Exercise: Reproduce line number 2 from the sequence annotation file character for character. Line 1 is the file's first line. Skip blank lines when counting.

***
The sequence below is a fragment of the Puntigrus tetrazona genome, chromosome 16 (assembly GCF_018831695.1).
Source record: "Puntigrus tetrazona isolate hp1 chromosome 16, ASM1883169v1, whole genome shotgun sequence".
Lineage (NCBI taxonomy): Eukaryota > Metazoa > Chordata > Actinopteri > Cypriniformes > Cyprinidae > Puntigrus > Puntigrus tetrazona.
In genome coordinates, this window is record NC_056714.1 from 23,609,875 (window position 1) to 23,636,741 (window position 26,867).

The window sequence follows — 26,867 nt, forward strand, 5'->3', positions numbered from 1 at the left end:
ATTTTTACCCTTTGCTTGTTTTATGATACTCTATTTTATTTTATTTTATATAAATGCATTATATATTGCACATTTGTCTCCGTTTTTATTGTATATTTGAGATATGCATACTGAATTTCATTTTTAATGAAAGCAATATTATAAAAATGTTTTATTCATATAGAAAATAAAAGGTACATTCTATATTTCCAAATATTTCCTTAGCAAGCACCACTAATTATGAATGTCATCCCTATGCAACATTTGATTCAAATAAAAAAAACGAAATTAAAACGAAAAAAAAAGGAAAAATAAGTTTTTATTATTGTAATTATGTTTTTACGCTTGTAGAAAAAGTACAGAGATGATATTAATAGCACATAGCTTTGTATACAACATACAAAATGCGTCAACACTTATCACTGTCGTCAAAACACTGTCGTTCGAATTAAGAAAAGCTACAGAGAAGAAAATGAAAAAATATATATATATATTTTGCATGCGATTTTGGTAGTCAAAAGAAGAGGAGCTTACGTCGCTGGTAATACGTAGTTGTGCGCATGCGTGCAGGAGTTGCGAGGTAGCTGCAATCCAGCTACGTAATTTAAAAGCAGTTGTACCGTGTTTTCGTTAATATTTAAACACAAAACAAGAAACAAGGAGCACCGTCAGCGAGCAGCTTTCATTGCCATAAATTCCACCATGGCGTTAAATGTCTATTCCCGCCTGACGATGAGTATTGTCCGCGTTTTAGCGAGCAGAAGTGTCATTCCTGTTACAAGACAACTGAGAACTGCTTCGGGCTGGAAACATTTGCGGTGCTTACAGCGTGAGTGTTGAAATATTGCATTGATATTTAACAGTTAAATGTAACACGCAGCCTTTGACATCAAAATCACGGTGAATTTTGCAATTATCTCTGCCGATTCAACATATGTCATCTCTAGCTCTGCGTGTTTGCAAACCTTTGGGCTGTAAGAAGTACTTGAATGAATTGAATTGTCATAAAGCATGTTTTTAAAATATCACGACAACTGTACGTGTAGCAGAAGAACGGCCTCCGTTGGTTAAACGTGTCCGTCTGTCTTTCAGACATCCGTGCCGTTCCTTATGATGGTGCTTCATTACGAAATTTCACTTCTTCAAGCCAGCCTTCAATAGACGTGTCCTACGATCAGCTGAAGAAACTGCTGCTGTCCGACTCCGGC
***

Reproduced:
Source record: "Puntigrus tetrazona isolate hp1 chromosome 16, ASM1883169v1, whole genome shotgun sequence".